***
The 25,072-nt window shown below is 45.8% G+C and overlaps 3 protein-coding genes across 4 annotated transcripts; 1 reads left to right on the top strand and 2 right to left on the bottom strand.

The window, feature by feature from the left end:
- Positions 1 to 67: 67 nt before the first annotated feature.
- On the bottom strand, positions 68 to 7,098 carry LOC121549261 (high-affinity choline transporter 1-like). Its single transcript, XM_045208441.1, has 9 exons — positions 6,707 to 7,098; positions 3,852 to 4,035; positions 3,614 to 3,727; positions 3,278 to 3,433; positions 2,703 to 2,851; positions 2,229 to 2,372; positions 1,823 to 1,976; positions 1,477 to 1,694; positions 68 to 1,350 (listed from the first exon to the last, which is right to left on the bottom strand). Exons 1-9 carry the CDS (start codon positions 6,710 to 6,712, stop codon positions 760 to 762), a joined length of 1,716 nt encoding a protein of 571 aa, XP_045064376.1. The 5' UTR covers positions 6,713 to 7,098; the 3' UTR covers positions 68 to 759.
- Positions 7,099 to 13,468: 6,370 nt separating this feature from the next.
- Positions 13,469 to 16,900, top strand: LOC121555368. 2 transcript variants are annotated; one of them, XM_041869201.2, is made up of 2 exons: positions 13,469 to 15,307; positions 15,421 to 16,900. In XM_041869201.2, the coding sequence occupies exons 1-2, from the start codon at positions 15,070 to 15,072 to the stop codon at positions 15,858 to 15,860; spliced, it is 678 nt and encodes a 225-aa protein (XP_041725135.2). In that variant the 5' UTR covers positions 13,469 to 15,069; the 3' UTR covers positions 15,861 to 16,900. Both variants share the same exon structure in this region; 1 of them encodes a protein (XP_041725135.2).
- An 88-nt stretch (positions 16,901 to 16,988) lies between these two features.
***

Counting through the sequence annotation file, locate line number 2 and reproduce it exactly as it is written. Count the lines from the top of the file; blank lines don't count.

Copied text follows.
The window, feature by feature from the left end: